Ventral Patterning - Sonic Hedghog

Neural tube - SHH model

Shh frog notochord 1.jpg Sonic.jpg

  • SHH is secreted by the notochord, ventralizes the neural tube, inducing the floor plate and motor neurons.
  • Regulation of patched by sonic hedgehog in the developing neural tube.[2] "The pattern of PTC expression suggests that Sonic hedgehog may play an inductive role in more dorsal regions of the neural tube than have been previously demonstrated. Examination of the pattern of PTC expression also suggests that PTC may act in a negative feedback loop to attenuate hedgehog signalling."


Links: Sonic hedgehog

Pharyngeal Arches and Placodes

In the head region, two main components of head development form the pharyngeal arches and sensory placodes.

  • Pharyngeal arches form a series of ventral folds under the brain in a rostral to caudal sequence. These arches will form most of the head and neck structures of the embryo and contain all three germ layers (ectoderm, mesoderm and endoderm). The topic of head and sensory development is covered in detail in BGD cycle B.

Stage14 sem2cl.jpg otic placode forms the otocyst

Embryo Stage 13

Movies - Embryo Carnegie stage 13 - These are rotating animations based upon reconstruction of individual serial slice images of the stage 13 embryo.


Stage13-CNS-icon.jpg Stage13-GIT-icon.jpg Stage13-CVS-icon.jpg
Central Nervous System Gastrointestinal Cardiovascular

Week 4 Movies

Note that many of the movies start in week 4 and continue on through later embryonic development.

Ectoderm

Neuralplate 001 icon.jpg Neuraltube 001 icon.jpg
Neural Plate Neural Tube
Neural crest migration in the head in chicken (chicken neural crest movies overview)
Chicken-neural-crest-migration-01.jpg Chicken-neural-crest-migration-02.jpg Chicken-neural-crest-migration-03.jpg Chicken-neural-crest-migration-04.jpg Chicken-neural-crest-migration-05.jpg Chicken-neural-crest-migration-06.jpg Chicken-neural-crest-migration-07.jpg

Mesoderm

Mesoderm 001 icon.jpg Somite 001 icon.jpg Vertabra 003 icon.jpg
Mesoderm Somite Structures Vertebra

Endoderm

Endoderm 002 icon.jpg

Embryo Stages and Events

Day Stage Event
22
Stage 10 Stage10 dorsal1.jpg Stage10-dorsal2.jpg

Neural System Development

  • neural folds begin to fuse near the junction between brain and spinal cord
  • rostral neural tube forms 3 primary brain vesicles (week 4)

Neural Crest Development

  • differentiation at spinal cord level from day 22 until day 26
  • cells are arising mainly from the neural ectoderm
  • trigeminal, facial, and postotic ganglia components visible PMID: 17848161
  • migration of vagal level neural crest cells begins (7-10 somite stage)

Respiratory System Development

  • Week 4 - laryngotracheal groove forms on floor foregut
23
  Heart begins to beat in humans by day 22-23, first functioning embryonic organ formed.
24
Stage 11 Stage11 bf1c.jpg

Thyroid thyroid median endodermal thickening in the floor of pharynx

Neural System Development rostral (or cephalic) neuropore closes within a few hours; closure is bidirectional, it takes place from the dorsal and terminal lips and may occur in two areas simultaneously. The two lips, however, behave differently.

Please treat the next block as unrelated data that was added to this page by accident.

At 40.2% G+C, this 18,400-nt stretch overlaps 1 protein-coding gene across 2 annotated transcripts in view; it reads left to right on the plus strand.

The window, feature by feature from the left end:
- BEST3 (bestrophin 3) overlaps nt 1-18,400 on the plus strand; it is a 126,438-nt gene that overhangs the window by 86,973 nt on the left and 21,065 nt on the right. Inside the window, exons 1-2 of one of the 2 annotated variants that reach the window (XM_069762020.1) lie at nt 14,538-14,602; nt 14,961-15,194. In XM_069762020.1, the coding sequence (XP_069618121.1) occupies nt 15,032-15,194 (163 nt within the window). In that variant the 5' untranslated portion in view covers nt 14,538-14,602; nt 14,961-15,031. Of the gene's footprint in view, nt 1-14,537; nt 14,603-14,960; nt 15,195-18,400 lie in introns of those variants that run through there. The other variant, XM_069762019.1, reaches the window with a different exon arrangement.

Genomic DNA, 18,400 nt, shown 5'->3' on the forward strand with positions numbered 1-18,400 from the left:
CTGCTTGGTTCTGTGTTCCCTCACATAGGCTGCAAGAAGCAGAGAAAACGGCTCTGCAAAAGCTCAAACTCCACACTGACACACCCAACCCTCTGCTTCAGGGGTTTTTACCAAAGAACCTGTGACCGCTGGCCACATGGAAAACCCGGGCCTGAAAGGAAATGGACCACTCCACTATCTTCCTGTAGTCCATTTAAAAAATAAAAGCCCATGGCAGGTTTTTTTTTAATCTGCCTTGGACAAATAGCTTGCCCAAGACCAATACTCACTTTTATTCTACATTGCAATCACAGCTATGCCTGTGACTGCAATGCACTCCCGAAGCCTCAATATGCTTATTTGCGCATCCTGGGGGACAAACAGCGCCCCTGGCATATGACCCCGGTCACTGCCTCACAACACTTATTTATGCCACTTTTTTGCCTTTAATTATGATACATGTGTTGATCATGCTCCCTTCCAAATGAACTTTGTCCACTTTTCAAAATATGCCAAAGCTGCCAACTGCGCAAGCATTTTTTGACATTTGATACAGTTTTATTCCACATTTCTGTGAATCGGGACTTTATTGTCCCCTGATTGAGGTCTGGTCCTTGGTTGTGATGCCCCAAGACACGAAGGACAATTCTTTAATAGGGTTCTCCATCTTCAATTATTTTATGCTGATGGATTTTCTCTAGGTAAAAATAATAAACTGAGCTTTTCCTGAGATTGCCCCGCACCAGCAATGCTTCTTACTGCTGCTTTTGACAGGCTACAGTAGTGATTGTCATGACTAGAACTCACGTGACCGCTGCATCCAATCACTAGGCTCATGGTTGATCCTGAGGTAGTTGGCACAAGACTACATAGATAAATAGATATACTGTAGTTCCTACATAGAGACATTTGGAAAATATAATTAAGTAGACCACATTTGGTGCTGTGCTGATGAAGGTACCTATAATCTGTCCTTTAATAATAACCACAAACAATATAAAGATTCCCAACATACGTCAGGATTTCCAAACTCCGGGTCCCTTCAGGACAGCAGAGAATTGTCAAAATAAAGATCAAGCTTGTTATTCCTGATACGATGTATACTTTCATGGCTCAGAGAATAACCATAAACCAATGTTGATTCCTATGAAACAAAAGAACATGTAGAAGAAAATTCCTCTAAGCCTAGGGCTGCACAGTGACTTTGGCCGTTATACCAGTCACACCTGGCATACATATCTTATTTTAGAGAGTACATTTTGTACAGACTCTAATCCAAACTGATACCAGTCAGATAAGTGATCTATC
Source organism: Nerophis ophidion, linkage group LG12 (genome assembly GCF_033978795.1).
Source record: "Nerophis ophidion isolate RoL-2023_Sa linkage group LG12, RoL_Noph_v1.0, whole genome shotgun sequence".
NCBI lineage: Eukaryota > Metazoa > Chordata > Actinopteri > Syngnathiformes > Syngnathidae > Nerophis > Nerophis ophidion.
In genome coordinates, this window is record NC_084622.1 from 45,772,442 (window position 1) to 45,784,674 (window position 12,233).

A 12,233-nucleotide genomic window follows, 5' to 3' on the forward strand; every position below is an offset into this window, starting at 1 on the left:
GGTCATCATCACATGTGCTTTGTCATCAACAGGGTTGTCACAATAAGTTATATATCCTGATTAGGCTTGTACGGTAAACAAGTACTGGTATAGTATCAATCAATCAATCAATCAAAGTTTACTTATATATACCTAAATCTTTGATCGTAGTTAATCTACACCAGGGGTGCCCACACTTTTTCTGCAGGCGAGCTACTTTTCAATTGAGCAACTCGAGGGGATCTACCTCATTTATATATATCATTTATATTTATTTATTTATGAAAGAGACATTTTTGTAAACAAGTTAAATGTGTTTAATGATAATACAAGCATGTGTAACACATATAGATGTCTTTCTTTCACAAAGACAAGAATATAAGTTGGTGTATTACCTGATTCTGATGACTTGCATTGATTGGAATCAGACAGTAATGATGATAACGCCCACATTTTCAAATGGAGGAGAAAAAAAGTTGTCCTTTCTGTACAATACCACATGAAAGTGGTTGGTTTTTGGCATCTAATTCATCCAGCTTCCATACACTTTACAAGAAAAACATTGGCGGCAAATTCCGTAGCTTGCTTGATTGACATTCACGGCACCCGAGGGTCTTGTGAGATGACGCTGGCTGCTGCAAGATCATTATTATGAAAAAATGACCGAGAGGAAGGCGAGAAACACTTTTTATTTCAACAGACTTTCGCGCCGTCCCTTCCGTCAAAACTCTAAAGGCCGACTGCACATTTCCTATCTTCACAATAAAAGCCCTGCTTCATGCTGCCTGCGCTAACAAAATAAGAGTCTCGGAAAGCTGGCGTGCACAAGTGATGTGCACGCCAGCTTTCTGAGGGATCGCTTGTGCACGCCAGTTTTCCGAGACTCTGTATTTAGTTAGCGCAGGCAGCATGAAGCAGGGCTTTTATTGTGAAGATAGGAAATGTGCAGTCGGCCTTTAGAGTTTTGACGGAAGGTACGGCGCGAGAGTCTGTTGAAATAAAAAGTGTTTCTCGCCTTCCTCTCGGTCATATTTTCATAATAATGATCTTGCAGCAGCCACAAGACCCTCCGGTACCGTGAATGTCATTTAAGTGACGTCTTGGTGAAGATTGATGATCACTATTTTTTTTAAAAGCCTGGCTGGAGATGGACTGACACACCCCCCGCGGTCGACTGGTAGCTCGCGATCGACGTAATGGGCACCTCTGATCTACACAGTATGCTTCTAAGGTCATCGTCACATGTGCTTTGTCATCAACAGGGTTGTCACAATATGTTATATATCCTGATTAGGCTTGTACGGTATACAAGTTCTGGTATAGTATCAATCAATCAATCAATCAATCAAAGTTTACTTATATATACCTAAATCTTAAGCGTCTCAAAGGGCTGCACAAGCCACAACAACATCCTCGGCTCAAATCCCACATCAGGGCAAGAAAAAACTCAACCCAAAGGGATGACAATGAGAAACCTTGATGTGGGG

Optic ventricle appears

25
Stage 12 Stage12 bf1c.jpg

Pituitary Week 4 hypophysial pouch, Rathke’s pouch, diverticulum from roof

GIT - Liver septum transversum forming liver stroma and hepatic diverticulum forming hepatic trabeculae PMID: 9407542

Neural System Development caudal neuropore takes a day to close (closure is approximately at future somitic pair 31/sacral vertebra 2)

Neural System Development secondary neurulation begins

Neural Crest Development cardiac crest, neural crest from rhombomeres 6 and 7 that migrates to pharyngeal arch 3 and from there the truncus arteriosus PMID: 17848161

Neural Crest Development vagal neural crest enter the foregut (20-25 somite stage)

26
   
27
   
28
Stage 13 Stage13 bf1c.jpgNeural System Development the neural tube is normally completely closed, ventricular system now separated from amniotic fluid. Neural crest at spinal level is segregating, and spinal ganglia are in series with the somites. Spinal cord ventral roots beginning to develop. PMID: 3354839

telencephalon cavity appears

GIT - Liver epithelial cord proliferation enmeshing stromal capillaries PMID: 9407542

Sense - Smell Crest comes from the nasal platesPMID: 15604533

Skin 4 weeks - simple ectoderm epithelium over mesenchyme

Skin 1-3 months ectoderm- germinative (basal) cell repeated division of generates stratified epithelium; mesoderm- differentiates into connective tissue and blood vessels

2011 Lab 3: Introduction | Week 3 | Week 4 | Abnormalities | Online Assessment | Group Project

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Cite this page: Hill, M.A. (2019, September 18) Embryology 2011 Lab 3 - Week 4. Retrieved from https://embryology.med.unsw.edu.au/embryology/index.php/2011_Lab_3_-_Week_4

What Links Here?
© Dr Mark Hill 2019, UNSW Embryology ISBN: 978 0 7334 2609 4 - UNSW CRICOS Provider Code No. 00098G
  1. 1.0 1.1 1.2 <pubmed>108157</pubmed>
  2. <pubmed>8790332</pubmed>